Zen philosophy encourages a state of mind known as beginner’s mind. I have always found this very suggestive and it’s one reason why our introductory course is entitled Beginner’s Mind. Basically it takes all that it is GOOD about being a beginner and leaves out the negative connotations of being a newbie (almost useless word in my opinion). Beginners have beginner’s luck- let’s start there. Why? Because they aren’t in a rut, staring at the tiny space in front of their noses. Their minds are switched on and open. Studies by Dr Richard Wiseman have shown that lucky people are very often simply more open to experience and the advantages that life throws at all of us. In his experiments the people with an ‘open mind’ were more likely to see money left lying on the ground and advertisements in the paper that benefited them. The unlucky people were simply switched off, convinced that life had nothing much to offer. This applies to writing as much as anything else.

My first book sold more copies than any other I wrote in the following ten years. Often students have the experience of their first real story or poem, the first they really work on, turns out to be their ‘best’ for quite a while. Beginner’s luck is out there, and if you switch into Beginner’s Mind you can gain access to it, even if you are no beginner at the craft of writing.

Beginner’s mind signifies being in a state of openness. You are ‘on’ to whatever is around you. In writing terms it means you treat stuff that seems like old hat, or you heard before as if it were MORE IMPORTANT than new and exciting things you’ve only just learned. A real beginner in everything is in that state naturally, but since this is an idealisation (you have been writing for years even if you don’t self-identify as a writer) you need to fake it to make it real. Every time you hear something said about writing that seems over familiar or ‘not exciting’ pay especial attention. It isn’t just because of that particular piece of information, it is to cultivate a sharper sense of perception, that will be useful in all areas of writing.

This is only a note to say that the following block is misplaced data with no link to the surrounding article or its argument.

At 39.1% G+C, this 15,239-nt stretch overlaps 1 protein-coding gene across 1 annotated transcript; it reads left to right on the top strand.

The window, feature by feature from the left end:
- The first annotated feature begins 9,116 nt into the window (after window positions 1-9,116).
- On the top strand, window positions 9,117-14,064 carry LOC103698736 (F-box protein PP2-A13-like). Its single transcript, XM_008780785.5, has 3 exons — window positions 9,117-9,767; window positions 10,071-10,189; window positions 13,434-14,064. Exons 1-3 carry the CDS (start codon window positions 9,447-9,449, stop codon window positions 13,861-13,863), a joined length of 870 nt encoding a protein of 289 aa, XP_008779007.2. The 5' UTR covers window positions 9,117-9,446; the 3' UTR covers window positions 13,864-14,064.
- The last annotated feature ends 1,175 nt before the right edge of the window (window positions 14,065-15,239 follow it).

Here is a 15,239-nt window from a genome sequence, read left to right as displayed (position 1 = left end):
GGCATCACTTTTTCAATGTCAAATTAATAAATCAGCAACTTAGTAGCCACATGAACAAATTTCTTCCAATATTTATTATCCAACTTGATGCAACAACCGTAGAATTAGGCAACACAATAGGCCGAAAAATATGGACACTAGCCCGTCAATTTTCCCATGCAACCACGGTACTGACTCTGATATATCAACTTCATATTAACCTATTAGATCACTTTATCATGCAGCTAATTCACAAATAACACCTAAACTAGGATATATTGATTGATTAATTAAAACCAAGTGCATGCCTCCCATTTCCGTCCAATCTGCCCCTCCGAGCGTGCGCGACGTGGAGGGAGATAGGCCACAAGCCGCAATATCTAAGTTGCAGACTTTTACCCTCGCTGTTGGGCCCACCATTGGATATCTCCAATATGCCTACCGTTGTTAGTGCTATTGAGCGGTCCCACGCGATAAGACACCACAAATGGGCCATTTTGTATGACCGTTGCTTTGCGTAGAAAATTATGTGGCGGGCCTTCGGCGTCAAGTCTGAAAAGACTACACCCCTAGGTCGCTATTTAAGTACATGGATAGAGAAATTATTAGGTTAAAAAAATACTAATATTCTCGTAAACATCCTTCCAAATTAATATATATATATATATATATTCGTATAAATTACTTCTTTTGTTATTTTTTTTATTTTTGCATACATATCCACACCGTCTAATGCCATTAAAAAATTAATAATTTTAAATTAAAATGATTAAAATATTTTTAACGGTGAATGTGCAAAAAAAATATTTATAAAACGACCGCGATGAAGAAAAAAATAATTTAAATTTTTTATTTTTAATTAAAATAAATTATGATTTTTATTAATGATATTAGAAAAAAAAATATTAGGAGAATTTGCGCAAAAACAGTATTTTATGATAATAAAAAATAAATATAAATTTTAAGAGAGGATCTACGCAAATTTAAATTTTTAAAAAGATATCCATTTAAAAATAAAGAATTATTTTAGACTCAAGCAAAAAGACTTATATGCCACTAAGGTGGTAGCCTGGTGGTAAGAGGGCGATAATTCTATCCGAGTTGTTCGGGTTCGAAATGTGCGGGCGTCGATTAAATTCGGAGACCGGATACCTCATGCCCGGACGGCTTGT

If you allow a complete beginner to read a story or film script they will very often pick out the problem areas- they may say they like them or hate them and they may offer solutions for fixing them- all of that is irrelevant. Their beginner’s mind has identified a problem area- physically on the page. All you have to do is study it and find a way to fix it. Ignore their suggestions- as non-writers they won’t have much of a clue how to fix a problem- but they have already done a great job of pointing out the place where the problem is. Unburdened by theories of good and bad the beginner at least knows what they like- and it is that sensibility you are trying to regrow and encourage. Regrow- because you had it when you were much younger and had a ‘natural’ reaction to everything you read. But years of schooling and hearing other peoples’ ‘informed’ opinions can do wonders for blocking your own ability to tell what you really like and what you don’t. Beginner’s mind aims at restoring this first of all.